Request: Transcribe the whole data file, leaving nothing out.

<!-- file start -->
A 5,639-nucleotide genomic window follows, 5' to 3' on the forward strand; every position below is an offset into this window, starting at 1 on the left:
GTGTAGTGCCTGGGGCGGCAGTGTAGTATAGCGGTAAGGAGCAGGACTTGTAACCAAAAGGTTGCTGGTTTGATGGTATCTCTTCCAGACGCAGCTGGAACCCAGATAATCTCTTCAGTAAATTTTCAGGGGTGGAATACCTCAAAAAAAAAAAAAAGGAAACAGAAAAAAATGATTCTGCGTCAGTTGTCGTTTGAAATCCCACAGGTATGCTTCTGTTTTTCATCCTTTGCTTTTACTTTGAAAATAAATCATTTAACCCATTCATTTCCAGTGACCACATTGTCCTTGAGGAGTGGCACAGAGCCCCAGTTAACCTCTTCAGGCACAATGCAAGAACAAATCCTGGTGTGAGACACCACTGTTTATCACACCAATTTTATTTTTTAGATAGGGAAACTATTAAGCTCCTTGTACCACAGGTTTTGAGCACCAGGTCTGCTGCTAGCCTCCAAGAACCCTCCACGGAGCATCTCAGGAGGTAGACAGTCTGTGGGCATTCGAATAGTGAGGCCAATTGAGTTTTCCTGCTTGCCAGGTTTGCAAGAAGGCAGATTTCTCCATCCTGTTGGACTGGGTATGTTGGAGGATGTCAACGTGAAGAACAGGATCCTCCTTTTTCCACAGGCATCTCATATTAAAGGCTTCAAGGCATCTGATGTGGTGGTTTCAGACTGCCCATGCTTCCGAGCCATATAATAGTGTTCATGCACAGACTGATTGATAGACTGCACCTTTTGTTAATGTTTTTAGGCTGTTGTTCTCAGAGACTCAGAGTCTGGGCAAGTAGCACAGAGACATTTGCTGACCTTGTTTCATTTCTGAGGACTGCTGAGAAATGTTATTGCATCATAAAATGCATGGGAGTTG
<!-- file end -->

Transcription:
A 5,639-nucleotide genomic window follows, 5' to 3' on the forward strand; every position below is an offset into this window, starting at 1 on the left:
GTGTAGTGCCTGGGGCGGCAGTGTAGTATAGCGGTAAGGAGCAGGACTTGTAACCAAAAGGTTGCTGGTTTGATGGTATCTCTTCCAGACGCAGCTGGAACCCAGATAATCTCTTCAGTAAATTTTCAGGGGTGGAATACCTCAAAAAAAAAAAAAAGGAAACAGAAAAAAATGATTCTGCGTCAGTTGTCGTTTGAAATCCCACAGGTATGCTTCTGTTTTTCATCCTTTGCTTTTACTTTGAAAATAAATCATTTAACCCATTCATTTCCAGTGACCACATTGTCCTTGAGGAGTGGCACAGAGCCCCAGTTAACCTCTTCAGGCACAATGCAAGAACAAATCCTGGTGTGAGACACCACTGTTTATCACACCAATTTTATTTTTTAGATAGGGAAACTATTAAGCTCCTTGTACCACAGGTTTTGAGCACCAGGTCTGCTGCTAGCCTCCAAGAACCCTCCACGGAGCATCTCAGGAGGTAGACAGTCTGTGGGCATTCGAATAGTGAGGCCAATTGAGTTTTCCTGCTTGCCAGGTTTGCAAGAAGGCAGATTTCTCCATCCTGTTGGACTGGGTATGTTGGAGGATGTCAACGTGAAGAACAGGATCCTCCTTTTTCCACAGGCATCTCATATTAAAGGCTTCAAGGCATCTGATGTGGTGGTTTCAGACTGCCCATGCTTCCGAGCCATATAATAGTGTTCATGCACAGACTGATTGATAGACTGCACCTTTTGTTAATGTTTTTAGGCTGTTGTTCTCAGAGACTCAGAGTCTGGGCAAGTAGCACAGAGACATTTGCTGACCTTGTTTCATTTCTGAGGACTGCTGAGAAATGTTATTGCATCATAAAATGCATGGGAGTTG